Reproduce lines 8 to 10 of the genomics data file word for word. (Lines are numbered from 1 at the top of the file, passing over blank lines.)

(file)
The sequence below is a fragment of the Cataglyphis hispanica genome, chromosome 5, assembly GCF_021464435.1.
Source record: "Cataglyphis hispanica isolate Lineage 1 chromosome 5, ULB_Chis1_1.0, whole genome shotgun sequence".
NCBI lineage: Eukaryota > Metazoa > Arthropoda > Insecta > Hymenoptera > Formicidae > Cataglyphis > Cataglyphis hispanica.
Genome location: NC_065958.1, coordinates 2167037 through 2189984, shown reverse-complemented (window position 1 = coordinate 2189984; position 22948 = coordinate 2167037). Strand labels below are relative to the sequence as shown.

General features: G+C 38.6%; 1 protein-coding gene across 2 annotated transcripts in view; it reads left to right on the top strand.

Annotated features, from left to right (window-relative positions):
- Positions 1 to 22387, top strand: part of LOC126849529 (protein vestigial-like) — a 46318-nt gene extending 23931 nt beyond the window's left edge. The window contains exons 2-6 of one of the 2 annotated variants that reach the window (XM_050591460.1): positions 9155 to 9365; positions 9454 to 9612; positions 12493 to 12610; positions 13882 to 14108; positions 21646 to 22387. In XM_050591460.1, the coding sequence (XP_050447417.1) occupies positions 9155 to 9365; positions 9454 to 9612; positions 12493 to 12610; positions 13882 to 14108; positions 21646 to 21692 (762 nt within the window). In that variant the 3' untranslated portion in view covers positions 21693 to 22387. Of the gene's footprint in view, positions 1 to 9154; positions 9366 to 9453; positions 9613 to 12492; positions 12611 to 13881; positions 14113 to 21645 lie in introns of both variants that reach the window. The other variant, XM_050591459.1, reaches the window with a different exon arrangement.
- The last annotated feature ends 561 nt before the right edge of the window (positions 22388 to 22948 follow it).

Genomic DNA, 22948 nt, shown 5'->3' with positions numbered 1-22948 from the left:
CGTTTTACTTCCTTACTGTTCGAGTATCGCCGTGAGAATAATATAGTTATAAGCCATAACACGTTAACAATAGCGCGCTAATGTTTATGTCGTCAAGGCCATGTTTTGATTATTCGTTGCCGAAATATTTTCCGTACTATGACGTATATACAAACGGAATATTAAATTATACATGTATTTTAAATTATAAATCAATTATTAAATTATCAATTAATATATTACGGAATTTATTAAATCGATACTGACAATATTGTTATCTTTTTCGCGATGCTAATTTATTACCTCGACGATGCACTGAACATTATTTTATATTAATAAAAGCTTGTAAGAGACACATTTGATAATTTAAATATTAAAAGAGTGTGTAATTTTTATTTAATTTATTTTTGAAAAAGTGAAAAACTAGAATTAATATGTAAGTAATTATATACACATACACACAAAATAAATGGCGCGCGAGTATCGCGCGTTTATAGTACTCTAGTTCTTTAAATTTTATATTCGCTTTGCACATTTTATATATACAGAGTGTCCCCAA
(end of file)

- The last annotated feature ends 561 nt before the right edge of the window (positions 22388 to 22948 follow it).

Genomic DNA, 22948 nt, shown 5'->3' with positions numbered 1-22948 from the left:
CGTTTTACTTCCTTACTGTTCGAGTATCGCCGTGAGAATAATATAGTTATAAGCCATAACACGTTAACAATAGCGCGCTAATGTTTATGTCGTCAAGGCCATGTTTTGATTATTCGTTGCCGAAATATTTTCCGTACTATGACGTATATACAAACGGAATATTAAATTATACATGTATTTTAAATTATAAATCAATTATTAAATTATCAATTAATATATTACGGAATTTATTAAATCGATACTGACAATATTGTTATCTTTTTCGCGATGCTAATTTATTACCTCGACGATGCACTGAACATTATTTTATATTAATAAAAGCTTGTAAGAGACACATTTGATAATTTAAATATTAAAAGAGTGTGTAATTTTTATTTAATTTATTTTTGAAAAAGTGAAAAACTAGAATTAATATGTAAGTAATTATATACACATACACACAAAATAAATGGCGCGCGAGTATCGCGCGTTTATAGTACTCTAGTTCTTTAAATTTTATATTCGCTTTGCACATTTTATATATACAGAGTGTCCCCAA